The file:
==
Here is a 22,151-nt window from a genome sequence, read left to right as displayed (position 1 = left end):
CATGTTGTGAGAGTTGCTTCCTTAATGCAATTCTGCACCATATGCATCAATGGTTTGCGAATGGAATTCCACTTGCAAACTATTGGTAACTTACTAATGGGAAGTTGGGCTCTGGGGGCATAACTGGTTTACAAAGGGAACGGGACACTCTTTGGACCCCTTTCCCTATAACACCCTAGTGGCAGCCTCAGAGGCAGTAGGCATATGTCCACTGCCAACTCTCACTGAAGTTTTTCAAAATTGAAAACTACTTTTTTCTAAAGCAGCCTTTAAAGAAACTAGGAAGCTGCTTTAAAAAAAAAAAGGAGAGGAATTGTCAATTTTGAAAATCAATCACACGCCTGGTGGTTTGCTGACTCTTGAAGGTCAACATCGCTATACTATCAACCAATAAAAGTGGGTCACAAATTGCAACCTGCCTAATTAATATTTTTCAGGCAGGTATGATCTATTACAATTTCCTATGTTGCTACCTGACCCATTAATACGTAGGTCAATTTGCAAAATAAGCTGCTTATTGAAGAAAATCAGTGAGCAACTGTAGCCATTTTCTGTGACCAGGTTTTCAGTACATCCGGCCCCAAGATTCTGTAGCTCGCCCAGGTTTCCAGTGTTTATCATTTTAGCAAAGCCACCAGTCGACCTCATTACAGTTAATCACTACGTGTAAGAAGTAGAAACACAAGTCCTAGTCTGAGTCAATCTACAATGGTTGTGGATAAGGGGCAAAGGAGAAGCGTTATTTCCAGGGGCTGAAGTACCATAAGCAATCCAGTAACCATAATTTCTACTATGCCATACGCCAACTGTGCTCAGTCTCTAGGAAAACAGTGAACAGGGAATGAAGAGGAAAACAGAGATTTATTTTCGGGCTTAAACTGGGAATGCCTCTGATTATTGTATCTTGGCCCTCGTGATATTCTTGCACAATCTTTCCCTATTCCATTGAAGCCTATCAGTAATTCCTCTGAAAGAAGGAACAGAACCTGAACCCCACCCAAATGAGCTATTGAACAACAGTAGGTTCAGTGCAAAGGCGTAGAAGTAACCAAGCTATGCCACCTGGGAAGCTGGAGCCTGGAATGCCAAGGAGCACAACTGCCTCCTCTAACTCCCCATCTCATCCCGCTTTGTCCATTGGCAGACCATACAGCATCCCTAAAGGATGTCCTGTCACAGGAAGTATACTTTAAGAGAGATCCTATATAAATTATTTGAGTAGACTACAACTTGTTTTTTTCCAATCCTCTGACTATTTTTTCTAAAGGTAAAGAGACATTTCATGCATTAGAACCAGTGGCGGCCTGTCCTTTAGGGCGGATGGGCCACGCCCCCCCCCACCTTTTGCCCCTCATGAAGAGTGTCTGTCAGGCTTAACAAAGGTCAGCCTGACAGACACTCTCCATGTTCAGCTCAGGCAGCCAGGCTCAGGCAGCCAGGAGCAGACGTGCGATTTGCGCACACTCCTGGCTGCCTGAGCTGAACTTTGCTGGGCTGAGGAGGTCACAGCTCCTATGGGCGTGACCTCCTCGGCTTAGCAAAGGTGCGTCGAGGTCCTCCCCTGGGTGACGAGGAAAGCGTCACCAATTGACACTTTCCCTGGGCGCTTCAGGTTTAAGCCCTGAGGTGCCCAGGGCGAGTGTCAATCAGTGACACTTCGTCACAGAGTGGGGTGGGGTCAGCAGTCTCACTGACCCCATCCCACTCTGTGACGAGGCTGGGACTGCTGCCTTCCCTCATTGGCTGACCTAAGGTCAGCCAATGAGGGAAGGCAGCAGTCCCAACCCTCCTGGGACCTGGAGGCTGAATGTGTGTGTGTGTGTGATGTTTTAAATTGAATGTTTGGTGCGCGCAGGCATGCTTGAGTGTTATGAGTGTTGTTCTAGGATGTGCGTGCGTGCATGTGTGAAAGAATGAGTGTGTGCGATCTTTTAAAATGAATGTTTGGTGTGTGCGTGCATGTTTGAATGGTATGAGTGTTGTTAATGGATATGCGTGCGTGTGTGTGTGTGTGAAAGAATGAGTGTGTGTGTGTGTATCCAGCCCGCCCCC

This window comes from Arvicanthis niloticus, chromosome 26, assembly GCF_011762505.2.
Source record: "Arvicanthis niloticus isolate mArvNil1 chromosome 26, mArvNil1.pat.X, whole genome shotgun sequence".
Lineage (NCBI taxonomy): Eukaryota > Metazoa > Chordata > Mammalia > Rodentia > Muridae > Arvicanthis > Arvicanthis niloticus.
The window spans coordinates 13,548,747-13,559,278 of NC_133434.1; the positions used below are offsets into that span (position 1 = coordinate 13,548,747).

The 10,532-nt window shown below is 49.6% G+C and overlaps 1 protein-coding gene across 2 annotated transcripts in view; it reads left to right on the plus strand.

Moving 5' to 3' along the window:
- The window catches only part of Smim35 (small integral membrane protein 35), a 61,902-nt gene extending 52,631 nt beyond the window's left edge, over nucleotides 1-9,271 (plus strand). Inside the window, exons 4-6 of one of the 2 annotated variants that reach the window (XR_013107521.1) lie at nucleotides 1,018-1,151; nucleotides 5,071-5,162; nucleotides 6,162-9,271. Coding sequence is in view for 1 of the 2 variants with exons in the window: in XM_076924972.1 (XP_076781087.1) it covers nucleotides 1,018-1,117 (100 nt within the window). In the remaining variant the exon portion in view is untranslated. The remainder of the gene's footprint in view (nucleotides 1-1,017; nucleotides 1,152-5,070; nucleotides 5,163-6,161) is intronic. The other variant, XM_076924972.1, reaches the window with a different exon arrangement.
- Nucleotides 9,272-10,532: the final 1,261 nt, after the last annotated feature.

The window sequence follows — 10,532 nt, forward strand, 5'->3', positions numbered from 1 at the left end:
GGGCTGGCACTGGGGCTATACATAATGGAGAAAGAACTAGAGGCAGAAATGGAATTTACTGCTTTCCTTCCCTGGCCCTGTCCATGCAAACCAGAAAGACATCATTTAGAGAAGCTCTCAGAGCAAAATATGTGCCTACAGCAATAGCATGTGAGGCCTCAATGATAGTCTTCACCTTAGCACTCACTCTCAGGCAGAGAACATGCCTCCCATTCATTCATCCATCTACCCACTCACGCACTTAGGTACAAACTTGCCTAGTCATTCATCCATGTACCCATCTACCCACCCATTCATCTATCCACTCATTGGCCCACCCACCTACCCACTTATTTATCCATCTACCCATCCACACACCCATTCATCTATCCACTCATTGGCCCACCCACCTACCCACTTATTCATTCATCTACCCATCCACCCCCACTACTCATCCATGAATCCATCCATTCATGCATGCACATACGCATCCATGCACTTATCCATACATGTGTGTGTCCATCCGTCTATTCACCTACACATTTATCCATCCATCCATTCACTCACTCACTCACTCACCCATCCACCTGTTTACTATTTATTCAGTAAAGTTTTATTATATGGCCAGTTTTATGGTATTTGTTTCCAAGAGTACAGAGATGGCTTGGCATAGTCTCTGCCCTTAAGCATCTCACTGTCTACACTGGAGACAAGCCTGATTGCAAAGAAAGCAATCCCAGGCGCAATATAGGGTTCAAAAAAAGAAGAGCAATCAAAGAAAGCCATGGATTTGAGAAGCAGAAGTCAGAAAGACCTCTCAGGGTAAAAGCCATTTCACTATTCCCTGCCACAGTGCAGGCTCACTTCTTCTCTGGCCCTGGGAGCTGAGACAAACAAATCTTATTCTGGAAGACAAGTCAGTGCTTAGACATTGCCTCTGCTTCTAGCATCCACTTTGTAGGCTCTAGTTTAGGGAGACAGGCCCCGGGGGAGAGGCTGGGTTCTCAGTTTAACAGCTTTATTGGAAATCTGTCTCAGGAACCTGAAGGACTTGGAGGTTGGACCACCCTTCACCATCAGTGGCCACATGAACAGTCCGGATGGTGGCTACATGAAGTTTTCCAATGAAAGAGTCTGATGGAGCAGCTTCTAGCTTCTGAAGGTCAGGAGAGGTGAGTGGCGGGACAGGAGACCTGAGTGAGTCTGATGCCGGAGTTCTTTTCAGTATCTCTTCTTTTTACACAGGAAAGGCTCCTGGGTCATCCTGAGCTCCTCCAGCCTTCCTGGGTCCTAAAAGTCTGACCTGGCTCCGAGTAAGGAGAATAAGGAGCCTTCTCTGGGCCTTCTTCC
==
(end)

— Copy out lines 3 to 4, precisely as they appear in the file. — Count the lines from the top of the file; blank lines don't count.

This window comes from Arvicanthis niloticus, chromosome 26, assembly GCF_011762505.2.
Source record: "Arvicanthis niloticus isolate mArvNil1 chromosome 26, mArvNil1.pat.X, whole genome shotgun sequence".